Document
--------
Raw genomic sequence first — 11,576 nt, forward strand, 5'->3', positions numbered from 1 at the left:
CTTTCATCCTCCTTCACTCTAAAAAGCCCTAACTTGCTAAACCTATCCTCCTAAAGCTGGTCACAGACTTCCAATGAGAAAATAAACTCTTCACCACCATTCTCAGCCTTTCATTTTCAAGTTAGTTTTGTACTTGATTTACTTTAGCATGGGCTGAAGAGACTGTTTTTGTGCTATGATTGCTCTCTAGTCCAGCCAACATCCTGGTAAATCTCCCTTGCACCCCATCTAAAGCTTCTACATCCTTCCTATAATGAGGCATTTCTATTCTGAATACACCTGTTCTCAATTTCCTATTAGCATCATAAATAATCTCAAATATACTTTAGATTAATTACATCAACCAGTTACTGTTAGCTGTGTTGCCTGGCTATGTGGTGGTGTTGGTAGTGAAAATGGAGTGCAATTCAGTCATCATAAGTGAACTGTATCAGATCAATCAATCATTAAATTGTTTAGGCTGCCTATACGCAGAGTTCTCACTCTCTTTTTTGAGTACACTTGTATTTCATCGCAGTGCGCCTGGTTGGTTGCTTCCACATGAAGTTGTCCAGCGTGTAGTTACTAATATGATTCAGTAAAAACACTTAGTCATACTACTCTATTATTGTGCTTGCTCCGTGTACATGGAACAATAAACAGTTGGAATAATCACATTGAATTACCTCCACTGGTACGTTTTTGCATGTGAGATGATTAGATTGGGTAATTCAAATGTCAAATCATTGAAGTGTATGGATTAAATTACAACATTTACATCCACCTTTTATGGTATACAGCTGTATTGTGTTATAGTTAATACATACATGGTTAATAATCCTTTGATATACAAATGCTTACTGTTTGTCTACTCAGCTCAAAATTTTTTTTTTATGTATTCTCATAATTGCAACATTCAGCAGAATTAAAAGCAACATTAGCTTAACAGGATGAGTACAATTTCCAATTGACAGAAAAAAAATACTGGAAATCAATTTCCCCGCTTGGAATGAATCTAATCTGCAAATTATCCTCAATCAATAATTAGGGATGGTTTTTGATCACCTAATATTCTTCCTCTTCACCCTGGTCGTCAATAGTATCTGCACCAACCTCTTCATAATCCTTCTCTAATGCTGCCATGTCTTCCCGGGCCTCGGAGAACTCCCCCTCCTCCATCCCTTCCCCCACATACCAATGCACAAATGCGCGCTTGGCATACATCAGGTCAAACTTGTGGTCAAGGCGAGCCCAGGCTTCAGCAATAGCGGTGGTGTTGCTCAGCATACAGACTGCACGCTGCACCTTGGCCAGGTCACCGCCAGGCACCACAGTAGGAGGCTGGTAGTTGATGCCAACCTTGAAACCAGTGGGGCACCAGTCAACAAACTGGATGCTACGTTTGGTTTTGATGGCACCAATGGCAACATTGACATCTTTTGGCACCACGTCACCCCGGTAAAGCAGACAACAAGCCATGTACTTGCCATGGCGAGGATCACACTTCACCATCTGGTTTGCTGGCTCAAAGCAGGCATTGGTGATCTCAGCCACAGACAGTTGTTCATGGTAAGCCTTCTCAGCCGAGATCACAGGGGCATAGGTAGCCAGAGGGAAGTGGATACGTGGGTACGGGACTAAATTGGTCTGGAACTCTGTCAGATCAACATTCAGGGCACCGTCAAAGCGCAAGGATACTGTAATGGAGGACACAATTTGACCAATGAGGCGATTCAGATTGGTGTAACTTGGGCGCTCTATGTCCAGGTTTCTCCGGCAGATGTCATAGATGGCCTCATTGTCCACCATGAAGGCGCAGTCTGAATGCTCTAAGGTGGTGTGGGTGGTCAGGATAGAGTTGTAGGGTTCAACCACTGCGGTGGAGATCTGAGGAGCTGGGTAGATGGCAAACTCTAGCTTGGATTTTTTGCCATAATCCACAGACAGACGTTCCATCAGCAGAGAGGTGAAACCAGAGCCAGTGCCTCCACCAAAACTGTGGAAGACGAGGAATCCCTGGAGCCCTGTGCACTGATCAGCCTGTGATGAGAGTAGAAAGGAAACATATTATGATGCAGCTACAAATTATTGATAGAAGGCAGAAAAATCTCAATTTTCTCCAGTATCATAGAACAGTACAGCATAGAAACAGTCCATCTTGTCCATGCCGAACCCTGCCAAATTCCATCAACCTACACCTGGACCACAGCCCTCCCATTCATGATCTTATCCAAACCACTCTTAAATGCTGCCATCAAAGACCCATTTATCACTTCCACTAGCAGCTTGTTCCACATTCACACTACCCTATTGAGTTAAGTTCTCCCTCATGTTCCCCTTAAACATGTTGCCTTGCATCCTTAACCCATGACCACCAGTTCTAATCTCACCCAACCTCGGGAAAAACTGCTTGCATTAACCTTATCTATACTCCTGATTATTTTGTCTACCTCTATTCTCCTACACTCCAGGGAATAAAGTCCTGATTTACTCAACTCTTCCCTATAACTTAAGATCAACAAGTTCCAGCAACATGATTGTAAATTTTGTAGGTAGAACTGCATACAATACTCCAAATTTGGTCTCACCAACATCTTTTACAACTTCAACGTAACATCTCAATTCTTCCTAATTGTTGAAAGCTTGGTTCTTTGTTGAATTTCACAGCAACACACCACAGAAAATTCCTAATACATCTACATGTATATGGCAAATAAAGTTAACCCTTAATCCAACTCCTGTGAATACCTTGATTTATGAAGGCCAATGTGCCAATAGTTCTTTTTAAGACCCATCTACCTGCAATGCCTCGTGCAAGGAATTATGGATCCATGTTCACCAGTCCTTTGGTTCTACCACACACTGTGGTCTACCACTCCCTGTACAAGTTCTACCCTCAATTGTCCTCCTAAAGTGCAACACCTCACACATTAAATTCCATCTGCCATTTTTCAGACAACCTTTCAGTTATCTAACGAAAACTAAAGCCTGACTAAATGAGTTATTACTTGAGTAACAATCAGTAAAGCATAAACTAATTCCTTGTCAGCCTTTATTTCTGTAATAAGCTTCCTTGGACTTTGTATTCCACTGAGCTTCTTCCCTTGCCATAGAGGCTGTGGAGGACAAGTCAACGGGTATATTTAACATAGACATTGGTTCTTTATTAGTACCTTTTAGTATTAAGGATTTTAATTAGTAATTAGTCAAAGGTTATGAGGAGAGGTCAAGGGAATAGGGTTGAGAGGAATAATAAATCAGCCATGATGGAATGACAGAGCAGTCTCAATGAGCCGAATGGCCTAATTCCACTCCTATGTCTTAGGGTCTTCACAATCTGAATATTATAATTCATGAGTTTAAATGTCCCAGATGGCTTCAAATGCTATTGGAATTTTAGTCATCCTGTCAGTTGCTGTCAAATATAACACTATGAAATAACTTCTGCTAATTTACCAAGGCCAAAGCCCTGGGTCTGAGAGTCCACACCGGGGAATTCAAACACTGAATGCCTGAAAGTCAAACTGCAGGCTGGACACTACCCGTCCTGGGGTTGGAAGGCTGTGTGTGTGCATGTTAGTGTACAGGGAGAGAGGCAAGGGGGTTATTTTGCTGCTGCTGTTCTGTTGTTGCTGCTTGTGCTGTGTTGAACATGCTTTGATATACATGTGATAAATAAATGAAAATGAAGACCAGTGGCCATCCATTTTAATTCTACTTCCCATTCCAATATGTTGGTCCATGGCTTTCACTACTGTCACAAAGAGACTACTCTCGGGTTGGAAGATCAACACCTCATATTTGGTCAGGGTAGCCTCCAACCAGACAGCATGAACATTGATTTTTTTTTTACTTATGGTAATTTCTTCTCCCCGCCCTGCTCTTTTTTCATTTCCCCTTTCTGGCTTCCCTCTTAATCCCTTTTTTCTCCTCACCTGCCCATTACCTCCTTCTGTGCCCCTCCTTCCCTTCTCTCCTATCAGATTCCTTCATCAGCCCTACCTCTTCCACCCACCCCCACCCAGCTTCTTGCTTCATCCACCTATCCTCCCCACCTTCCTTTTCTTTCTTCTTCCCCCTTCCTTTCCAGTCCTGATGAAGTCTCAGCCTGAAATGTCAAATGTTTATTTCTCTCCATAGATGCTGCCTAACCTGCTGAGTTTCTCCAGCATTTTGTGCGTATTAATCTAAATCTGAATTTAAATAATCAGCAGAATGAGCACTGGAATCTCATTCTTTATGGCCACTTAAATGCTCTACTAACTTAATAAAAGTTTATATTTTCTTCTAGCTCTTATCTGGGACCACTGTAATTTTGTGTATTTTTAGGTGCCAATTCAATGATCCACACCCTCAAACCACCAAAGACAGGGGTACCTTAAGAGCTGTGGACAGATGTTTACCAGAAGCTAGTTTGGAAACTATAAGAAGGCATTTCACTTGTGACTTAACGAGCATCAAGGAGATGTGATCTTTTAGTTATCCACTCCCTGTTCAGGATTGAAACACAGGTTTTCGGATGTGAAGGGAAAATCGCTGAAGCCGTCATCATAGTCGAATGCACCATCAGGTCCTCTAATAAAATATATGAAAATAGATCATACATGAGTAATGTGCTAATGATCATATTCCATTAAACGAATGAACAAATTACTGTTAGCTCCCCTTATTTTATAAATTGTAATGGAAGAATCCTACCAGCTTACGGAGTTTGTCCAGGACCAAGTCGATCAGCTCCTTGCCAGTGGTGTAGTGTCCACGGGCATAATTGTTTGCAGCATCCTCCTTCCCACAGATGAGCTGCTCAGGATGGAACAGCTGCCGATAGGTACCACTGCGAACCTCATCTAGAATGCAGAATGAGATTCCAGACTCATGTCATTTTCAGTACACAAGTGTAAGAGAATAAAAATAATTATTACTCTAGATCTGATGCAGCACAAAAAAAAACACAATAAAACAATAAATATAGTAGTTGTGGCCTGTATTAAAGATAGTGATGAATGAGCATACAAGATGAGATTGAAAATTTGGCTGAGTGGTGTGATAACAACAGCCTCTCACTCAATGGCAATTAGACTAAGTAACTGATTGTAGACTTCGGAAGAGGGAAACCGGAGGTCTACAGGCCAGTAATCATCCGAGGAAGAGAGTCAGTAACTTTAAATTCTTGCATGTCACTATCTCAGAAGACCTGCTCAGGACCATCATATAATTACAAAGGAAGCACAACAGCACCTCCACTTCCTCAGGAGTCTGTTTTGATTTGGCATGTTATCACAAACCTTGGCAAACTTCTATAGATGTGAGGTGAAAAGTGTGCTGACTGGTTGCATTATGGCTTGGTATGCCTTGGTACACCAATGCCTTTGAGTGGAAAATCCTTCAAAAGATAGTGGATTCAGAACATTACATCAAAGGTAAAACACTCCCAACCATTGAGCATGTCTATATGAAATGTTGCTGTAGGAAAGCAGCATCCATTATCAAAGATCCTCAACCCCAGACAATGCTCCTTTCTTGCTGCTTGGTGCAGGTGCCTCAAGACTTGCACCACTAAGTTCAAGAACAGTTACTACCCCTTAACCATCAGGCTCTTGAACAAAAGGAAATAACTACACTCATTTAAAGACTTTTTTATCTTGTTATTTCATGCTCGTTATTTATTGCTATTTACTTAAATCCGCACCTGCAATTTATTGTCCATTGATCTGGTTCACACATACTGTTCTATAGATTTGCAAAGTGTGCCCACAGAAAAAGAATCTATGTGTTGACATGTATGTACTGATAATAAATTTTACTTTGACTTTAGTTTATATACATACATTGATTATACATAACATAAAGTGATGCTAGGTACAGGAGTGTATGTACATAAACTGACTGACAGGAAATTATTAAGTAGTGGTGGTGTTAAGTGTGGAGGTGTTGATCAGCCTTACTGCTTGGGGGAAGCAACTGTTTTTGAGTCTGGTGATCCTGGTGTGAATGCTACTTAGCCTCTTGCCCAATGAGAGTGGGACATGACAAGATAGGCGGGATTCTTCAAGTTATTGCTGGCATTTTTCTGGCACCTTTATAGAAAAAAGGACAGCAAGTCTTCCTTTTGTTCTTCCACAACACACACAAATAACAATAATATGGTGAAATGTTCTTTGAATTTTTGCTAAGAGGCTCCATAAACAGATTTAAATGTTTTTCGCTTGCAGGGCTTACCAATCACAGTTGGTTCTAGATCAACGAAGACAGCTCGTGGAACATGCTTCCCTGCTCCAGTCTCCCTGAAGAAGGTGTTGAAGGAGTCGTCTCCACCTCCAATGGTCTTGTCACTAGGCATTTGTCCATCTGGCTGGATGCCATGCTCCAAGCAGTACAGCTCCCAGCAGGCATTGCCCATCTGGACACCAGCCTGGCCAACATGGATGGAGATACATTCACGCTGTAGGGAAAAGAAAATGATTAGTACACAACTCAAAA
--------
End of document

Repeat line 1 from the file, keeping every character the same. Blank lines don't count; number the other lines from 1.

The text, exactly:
Raw genomic sequence first — 11,576 nt, forward strand, 5'->3', positions numbered from 1 at the left: